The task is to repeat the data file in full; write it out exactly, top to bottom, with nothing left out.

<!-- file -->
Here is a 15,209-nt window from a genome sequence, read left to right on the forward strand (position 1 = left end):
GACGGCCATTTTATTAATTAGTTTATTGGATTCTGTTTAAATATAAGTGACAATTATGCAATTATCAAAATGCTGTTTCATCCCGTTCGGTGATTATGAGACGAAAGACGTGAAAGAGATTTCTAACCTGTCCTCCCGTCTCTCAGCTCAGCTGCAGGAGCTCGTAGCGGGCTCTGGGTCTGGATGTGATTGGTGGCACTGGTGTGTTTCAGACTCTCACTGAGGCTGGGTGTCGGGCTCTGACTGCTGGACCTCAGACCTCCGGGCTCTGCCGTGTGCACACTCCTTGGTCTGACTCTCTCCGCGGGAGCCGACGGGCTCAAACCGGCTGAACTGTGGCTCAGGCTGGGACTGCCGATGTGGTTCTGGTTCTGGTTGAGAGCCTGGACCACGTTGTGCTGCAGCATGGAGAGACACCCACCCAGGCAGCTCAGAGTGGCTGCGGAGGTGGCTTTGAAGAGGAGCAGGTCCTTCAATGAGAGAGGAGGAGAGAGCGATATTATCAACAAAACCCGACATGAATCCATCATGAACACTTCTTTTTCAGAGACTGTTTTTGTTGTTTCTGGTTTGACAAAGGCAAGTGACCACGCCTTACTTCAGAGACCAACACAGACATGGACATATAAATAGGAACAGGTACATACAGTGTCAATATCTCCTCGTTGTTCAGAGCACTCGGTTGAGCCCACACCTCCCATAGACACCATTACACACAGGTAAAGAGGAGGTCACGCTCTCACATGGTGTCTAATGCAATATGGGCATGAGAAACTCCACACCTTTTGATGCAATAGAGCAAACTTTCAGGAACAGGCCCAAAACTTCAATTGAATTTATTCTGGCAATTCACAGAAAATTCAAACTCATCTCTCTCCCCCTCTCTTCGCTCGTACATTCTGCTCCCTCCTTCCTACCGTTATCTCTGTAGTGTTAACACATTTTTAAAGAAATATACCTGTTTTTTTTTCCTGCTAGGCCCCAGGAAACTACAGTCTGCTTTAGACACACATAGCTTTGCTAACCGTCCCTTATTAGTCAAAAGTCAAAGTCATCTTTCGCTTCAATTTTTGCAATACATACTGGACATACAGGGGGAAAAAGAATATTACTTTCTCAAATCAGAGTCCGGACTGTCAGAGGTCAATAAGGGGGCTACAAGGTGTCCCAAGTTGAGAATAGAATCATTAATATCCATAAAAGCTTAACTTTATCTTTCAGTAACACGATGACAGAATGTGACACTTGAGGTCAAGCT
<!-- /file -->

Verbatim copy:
Here is a 15,209-nt window from a genome sequence, read left to right on the forward strand (position 1 = left end):
GACGGCCATTTTATTAATTAGTTTATTGGATTCTGTTTAAATATAAGTGACAATTATGCAATTATCAAAATGCTGTTTCATCCCGTTCGGTGATTATGAGACGAAAGACGTGAAAGAGATTTCTAACCTGTCCTCCCGTCTCTCAGCTCAGCTGCAGGAGCTCGTAGCGGGCTCTGGGTCTGGATGTGATTGGTGGCACTGGTGTGTTTCAGACTCTCACTGAGGCTGGGTGTCGGGCTCTGACTGCTGGACCTCAGACCTCCGGGCTCTGCCGTGTGCACACTCCTTGGTCTGACTCTCTCCGCGGGAGCCGACGGGCTCAAACCGGCTGAACTGTGGCTCAGGCTGGGACTGCCGATGTGGTTCTGGTTCTGGTTGAGAGCCTGGACCACGTTGTGCTGCAGCATGGAGAGACACCCACCCAGGCAGCTCAGAGTGGCTGCGGAGGTGGCTTTGAAGAGGAGCAGGTCCTTCAATGAGAGAGGAGGAGAGAGCGATATTATCAACAAAACCCGACATGAATCCATCATGAACACTTCTTTTTCAGAGACTGTTTTTGTTGTTTCTGGTTTGACAAAGGCAAGTGACCACGCCTTACTTCAGAGACCAACACAGACATGGACATATAAATAGGAACAGGTACATACAGTGTCAATATCTCCTCGTTGTTCAGAGCACTCGGTTGAGCCCACACCTCCCATAGACACCATTACACACAGGTAAAGAGGAGGTCACGCTCTCACATGGTGTCTAATGCAATATGGGCATGAGAAACTCCACACCTTTTGATGCAATAGAGCAAACTTTCAGGAACAGGCCCAAAACTTCAATTGAATTTATTCTGGCAATTCACAGAAAATTCAAACTCATCTCTCTCCCCCTCTCTTCGCTCGTACATTCTGCTCCCTCCTTCCTACCGTTATCTCTGTAGTGTTAACACATTTTTAAAGAAATATACCTGTTTTTTTTTCCTGCTAGGCCCCAGGAAACTACAGTCTGCTTTAGACACACATAGCTTTGCTAACCGTCCCTTATTAGTCAAAAGTCAAAGTCATCTTTCGCTTCAATTTTTGCAATACATACTGGACATACAGGGGGAAAAAGAATATTACTTTCTCAAATCAGAGTCCGGACTGTCAGAGGTCAATAAGGGGGCTACAAGGTGTCCCAAGTTGAGAATAGAATCATTAATATCCATAAAAGCTTAACTTTATCTTTCAGTAACACGATGACAGAATGTGACACTTGAGGTCAAGCT